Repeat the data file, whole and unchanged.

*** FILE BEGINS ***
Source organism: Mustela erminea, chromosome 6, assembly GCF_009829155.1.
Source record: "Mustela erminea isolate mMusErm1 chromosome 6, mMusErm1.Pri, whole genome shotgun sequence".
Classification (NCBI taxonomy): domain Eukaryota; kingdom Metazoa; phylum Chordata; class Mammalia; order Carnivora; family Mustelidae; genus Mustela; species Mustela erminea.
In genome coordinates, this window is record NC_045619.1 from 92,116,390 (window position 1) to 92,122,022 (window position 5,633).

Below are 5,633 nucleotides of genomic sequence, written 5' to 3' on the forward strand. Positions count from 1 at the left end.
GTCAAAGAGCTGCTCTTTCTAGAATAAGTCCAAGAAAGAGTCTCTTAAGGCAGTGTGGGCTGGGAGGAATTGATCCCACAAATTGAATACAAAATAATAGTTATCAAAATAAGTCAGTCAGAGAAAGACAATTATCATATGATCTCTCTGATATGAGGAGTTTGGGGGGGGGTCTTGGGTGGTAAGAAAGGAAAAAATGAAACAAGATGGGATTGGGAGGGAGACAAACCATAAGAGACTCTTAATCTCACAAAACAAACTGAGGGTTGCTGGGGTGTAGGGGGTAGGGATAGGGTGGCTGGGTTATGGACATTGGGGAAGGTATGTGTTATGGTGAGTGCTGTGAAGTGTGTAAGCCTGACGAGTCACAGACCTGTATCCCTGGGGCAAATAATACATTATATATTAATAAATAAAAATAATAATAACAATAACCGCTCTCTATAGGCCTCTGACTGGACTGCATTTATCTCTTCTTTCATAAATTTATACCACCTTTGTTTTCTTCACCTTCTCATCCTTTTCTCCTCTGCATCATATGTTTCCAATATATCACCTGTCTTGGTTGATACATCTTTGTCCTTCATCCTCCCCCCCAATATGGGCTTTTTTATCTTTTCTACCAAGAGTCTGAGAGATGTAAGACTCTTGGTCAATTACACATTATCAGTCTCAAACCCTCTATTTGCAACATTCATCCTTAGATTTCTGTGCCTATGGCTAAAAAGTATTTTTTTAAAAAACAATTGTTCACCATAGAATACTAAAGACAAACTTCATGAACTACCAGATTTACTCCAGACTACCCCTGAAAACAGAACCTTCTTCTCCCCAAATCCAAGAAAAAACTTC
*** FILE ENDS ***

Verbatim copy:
Source organism: Mustela erminea, chromosome 6, assembly GCF_009829155.1.
Source record: "Mustela erminea isolate mMusErm1 chromosome 6, mMusErm1.Pri, whole genome shotgun sequence".
Classification (NCBI taxonomy): domain Eukaryota; kingdom Metazoa; phylum Chordata; class Mammalia; order Carnivora; family Mustelidae; genus Mustela; species Mustela erminea.
In genome coordinates, this window is record NC_045619.1 from 92,116,390 (window position 1) to 92,122,022 (window position 5,633).

Below are 5,633 nucleotides of genomic sequence, written 5' to 3' on the forward strand. Positions count from 1 at the left end.
GTCAAAGAGCTGCTCTTTCTAGAATAAGTCCAAGAAAGAGTCTCTTAAGGCAGTGTGGGCTGGGAGGAATTGATCCCACAAATTGAATACAAAATAATAGTTATCAAAATAAGTCAGTCAGAGAAAGACAATTATCATATGATCTCTCTGATATGAGGAGTTTGGGGGGGGGTCTTGGGTGGTAAGAAAGGAAAAAATGAAACAAGATGGGATTGGGAGGGAGACAAACCATAAGAGACTCTTAATCTCACAAAACAAACTGAGGGTTGCTGGGGTGTAGGGGGTAGGGATAGGGTGGCTGGGTTATGGACATTGGGGAAGGTATGTGTTATGGTGAGTGCTGTGAAGTGTGTAAGCCTGACGAGTCACAGACCTGTATCCCTGGGGCAAATAATACATTATATATTAATAAATAAAAATAATAATAACAATAACCGCTCTCTATAGGCCTCTGACTGGACTGCATTTATCTCTTCTTTCATAAATTTATACCACCTTTGTTTTCTTCACCTTCTCATCCTTTTCTCCTCTGCATCATATGTTTCCAATATATCACCTGTCTTGGTTGATACATCTTTGTCCTTCATCCTCCCCCCCAATATGGGCTTTTTTATCTTTTCTACCAAGAGTCTGAGAGATGTAAGACTCTTGGTCAATTACACATTATCAGTCTCAAACCCTCTATTTGCAACATTCATCCTTAGATTTCTGTGCCTATGGCTAAAAAGTATTTTTTTAAAAAACAATTGTTCACCATAGAATACTAAAGACAAACTTCATGAACTACCAGATTTACTCCAGACTACCCCTGAAAACAGAACCTTCTTCTCCCCAAATCCAAGAAAAAACTTC